View Full Version : U.S. Firms Likened With Al Qaeda On Indian Campus Over Ethics

10-29-2007, 12:38 PM
US firms likened with al Qaeda on Indian campus over ethics


John Byrne
Published: Monday October 29, 2007

Remember Bhopal?

A rising tide of India's scientists and engineers in waiting are aiming to blockade US arms and chemical corporations from recruiting at the Indian Institutes of Technology.

Students and faculty see three US companies -- Dow Chemical, Halliburton and Lockheed Martin -- as symbols of America's toxic influence in business ethics, according to a report Sunday in the Calcutta Telegraph. According to the paper, "students and faculty want the companies to be scrutinized for their past record in business ethics, environmental issues and human rights before being allowed into any IIT campus."

“We don’t allow al Qaida to come and recruit from our campuses. There clearly is some line which has to be drawn,” Siddharth Sareeen, an IIT Madras student, told the paper.

Dow Chemical's notorious history in India involves the Union Carbide disaster, a massive chemical leak in 1984. The company's plant in Bhopal, India released 40 tons of methyl isocyanate gas, immediately killing 2,500 to 5,000 people. The subsequent death total has climbed to 20,000; an estimated 120,000 continue to suffer from its effects.

Photographs of skulls of the dead collected after the disaster are shown above right.

Dow did not own Union Carbide at the time. They acquired the company in 1999. Students and professors also condemn the company for its production of napalm.

“Dow’s history, particularly its role in the Vietnam war, is an important reason for our opposition,” Milind Brahme, assistant professor at IIT Madras, told the Telegraph.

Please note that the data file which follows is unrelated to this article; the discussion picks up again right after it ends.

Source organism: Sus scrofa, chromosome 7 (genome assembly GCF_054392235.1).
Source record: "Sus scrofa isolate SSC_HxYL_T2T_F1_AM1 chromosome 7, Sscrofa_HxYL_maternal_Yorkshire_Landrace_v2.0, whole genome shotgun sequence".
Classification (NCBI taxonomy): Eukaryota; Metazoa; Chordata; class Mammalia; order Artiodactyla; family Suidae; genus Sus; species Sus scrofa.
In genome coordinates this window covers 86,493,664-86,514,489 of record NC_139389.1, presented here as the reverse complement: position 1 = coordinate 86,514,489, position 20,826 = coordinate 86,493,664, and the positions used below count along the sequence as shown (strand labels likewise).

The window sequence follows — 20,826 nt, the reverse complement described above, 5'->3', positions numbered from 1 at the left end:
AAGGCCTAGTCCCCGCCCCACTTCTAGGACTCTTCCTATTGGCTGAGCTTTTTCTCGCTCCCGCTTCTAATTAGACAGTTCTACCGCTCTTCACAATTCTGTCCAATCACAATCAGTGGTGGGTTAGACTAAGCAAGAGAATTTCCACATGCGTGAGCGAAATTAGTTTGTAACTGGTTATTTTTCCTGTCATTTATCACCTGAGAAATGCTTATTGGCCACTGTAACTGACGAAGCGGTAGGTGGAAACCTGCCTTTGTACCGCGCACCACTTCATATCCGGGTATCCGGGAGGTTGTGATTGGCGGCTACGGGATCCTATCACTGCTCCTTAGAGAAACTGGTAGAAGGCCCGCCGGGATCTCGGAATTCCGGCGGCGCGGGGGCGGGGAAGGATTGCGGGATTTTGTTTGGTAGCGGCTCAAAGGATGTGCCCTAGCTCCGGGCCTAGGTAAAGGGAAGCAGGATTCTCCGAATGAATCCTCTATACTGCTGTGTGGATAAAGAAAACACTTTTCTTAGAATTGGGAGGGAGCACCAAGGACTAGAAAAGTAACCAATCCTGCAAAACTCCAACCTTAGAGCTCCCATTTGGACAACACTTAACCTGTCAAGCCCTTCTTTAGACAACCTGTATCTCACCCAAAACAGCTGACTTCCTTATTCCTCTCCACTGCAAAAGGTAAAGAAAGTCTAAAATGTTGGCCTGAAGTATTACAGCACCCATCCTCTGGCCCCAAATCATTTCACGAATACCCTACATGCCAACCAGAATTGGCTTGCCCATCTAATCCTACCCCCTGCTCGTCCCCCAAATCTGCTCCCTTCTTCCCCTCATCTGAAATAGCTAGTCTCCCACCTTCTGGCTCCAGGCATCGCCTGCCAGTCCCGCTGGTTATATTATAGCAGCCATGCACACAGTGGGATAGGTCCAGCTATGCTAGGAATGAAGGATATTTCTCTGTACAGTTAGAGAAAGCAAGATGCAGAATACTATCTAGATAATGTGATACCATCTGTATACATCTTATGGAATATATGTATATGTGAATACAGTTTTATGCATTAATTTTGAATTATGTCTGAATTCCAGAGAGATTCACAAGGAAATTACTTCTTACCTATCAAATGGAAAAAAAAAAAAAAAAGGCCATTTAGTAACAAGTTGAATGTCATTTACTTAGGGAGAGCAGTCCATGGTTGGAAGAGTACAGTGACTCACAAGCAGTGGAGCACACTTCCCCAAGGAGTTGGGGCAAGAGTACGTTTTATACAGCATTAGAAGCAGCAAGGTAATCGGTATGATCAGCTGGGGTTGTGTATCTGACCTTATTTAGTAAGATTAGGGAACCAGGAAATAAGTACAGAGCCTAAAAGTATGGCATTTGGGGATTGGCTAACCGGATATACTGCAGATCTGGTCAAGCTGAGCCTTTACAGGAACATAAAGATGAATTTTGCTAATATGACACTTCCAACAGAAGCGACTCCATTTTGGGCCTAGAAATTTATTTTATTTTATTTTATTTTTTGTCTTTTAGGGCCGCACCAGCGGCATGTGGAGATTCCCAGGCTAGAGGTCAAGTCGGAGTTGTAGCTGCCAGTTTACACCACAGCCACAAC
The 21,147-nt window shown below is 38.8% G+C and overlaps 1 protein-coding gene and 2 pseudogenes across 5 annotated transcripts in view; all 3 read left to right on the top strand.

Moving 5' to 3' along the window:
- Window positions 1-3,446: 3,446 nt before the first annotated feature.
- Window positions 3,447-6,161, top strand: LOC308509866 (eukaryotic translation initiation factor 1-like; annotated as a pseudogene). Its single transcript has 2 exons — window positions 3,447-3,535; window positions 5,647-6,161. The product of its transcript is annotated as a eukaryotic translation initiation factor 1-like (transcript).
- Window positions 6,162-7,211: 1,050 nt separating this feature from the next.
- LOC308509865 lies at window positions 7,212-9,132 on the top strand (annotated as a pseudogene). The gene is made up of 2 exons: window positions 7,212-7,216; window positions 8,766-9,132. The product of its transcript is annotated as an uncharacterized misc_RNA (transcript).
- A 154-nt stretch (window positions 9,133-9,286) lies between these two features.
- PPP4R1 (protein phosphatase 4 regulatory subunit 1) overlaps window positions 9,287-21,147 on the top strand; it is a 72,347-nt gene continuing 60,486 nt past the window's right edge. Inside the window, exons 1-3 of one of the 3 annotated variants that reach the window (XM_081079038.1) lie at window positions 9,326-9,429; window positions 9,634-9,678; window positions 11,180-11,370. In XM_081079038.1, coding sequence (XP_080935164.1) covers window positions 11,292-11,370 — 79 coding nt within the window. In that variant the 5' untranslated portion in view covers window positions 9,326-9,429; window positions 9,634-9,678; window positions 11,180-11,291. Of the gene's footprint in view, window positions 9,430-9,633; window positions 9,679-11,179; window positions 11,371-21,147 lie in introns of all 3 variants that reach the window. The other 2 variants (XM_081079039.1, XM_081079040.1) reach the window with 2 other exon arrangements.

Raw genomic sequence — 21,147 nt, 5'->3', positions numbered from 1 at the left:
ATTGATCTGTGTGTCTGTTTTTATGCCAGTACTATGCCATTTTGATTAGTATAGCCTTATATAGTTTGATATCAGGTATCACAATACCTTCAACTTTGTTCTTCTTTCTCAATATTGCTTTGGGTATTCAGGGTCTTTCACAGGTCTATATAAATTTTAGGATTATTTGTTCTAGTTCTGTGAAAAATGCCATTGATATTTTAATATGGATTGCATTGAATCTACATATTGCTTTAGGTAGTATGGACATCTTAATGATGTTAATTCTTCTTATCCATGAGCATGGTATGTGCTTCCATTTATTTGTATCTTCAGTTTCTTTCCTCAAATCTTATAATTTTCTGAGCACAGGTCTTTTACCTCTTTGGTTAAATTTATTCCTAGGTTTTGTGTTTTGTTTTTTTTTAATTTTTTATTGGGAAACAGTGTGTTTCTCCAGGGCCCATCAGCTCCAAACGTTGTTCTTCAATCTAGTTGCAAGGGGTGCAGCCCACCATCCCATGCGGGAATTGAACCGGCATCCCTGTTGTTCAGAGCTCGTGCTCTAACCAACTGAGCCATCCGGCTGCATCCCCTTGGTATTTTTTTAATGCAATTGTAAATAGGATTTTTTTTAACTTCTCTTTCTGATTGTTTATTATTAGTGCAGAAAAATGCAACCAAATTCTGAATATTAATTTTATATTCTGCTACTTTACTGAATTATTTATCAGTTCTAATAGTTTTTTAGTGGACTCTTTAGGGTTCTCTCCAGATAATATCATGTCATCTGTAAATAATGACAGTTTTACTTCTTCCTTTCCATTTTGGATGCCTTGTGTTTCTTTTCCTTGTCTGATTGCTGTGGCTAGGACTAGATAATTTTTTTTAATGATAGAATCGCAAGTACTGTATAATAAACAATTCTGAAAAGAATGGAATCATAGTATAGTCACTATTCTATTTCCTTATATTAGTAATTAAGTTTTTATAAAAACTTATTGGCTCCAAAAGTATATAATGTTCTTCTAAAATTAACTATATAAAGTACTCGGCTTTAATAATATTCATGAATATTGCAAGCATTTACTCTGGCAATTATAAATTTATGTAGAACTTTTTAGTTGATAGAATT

Dow and Halliburton are looking to send recruiters to the Indian campuses, while Lockheed is looking to specifically partner with specific departments, the paper asserts.

Lockheed Martin is cited for its role as an arms dealer as one of the world's largest defense contractors. Students rebuke Halliburton for its association with Iraq and Vice President Dick Cheney.

Madras' Institute of Technology invited Dow to a debate on whether they should be allowed to recruit on campus Friday. They did not send an envoy.

At IIT Madras on Friday, students and faculty — including some who believe Dow should be allowed to come to the campus — held a debate. They had invited a Dow representative to participate, but the company did not send one.

“Our officials who were to visit the campus could not come on the pre-decided date as other meetings suddenly came up,” Nand Kumar Sanglikar, Dow India’s spokesperson, told the paper. “We are expanding in India. We want the best brains in the country to join us.”